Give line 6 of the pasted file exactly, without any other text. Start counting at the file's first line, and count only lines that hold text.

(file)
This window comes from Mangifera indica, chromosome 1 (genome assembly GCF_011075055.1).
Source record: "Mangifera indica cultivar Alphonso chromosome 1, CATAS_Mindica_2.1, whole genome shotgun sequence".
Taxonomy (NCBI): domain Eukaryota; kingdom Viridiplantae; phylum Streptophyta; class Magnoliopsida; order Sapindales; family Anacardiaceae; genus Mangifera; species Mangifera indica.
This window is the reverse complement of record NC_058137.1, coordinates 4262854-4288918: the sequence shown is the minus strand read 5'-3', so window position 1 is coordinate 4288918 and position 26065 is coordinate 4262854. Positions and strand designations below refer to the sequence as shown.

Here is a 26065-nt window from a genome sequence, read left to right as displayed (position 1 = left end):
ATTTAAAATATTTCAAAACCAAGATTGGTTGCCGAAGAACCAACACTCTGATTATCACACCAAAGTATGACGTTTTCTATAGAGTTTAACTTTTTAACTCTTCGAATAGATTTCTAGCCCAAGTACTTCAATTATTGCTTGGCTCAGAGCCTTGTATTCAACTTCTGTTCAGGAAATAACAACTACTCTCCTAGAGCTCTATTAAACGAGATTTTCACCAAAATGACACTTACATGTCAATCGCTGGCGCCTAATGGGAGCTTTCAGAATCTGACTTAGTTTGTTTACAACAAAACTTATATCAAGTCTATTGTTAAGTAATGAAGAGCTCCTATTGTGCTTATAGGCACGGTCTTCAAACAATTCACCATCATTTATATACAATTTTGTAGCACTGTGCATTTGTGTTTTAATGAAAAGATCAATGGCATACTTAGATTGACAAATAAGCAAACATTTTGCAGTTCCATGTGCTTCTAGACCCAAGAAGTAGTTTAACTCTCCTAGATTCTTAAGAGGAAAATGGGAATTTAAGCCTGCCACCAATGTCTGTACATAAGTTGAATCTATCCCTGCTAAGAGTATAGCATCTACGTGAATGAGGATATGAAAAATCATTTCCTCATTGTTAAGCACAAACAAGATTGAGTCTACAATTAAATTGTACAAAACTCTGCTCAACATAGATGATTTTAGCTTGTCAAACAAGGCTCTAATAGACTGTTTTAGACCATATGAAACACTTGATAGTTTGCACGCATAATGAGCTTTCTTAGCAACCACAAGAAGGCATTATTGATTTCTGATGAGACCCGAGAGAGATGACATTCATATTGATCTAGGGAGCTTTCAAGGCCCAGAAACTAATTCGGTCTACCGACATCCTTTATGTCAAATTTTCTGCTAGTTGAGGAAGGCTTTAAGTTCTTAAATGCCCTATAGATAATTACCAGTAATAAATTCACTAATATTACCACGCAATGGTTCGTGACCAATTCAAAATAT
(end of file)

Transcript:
ATTTAAAATATTTCAAAACCAAGATTGGTTGCCGAAGAACCAACACTCTGATTATCACACCAAAGTATGACGTTTTCTATAGAGTTTAACTTTTTAACTCTTCGAATAGATTTCTAGCCCAAGTACTTCAATTATTGCTTGGCTCAGAGCCTTGTATTCAACTTCTGTTCAGGAAATAACAACTACTCTCCTAGAGCTCTATTAAACGAGATTTTCACCAAAATGACACTTACATGTCAATCGCTGGCGCCTAATGGGAGCTTTCAGAATCTGACTTAGTTTGTTTACAACAAAACTTATATCAAGTCTATTGTTAAGTAATGAAGAGCTCCTATTGTGCTTATAGGCACGGTCTTCAAACAATTCACCATCATTTATATACAATTTTGTAGCACTGTGCATTTGTGTTTTAATGAAAAGATCAATGGCATACTTAGATTGACAAATAAGCAAACATTTTGCAGTTCCATGTGCTTCTAGACCCAAGAAGTAGTTTAACTCTCCTAGATTCTTAAGAGGAAAATGGGAATTTAAGCCTGCCACCAATGTCTGTACATAAGTTGAATCTATCCCTGCTAAGAGTATAGCATCTACGTGAATGAGGATATGAAAAATCATTTCCTCATTGTTAAGCACAAACAAGATTGAGTCTACAATTAAATTGTACAAAACTCTGCTCAACATAGATGATTTTAGCTTGTCAAACAAGGCTCTAATAGACTGTTTTAGACCATATGAAACACTTGATAGTTTGCACGCATAATGAGCTTTCTTAGCAACCACAAGAAGGCATTATTGATTTCTGATGAGACCCGAGAGAGATGACATTCATATTGATCTAGGGAGCTTTCAAGGCCCAGAAACTAATTCGGTCTACCGACATCCTTTATGTCAAATTTTCTGCTAGTTGAGGAAGGCTTTAAGTTCTTAAATGCCCTATAGATAATTACCAGTAATAAATTCACTAATATTACCACGCAATGGTTCGTGACCAATTCAAAATAT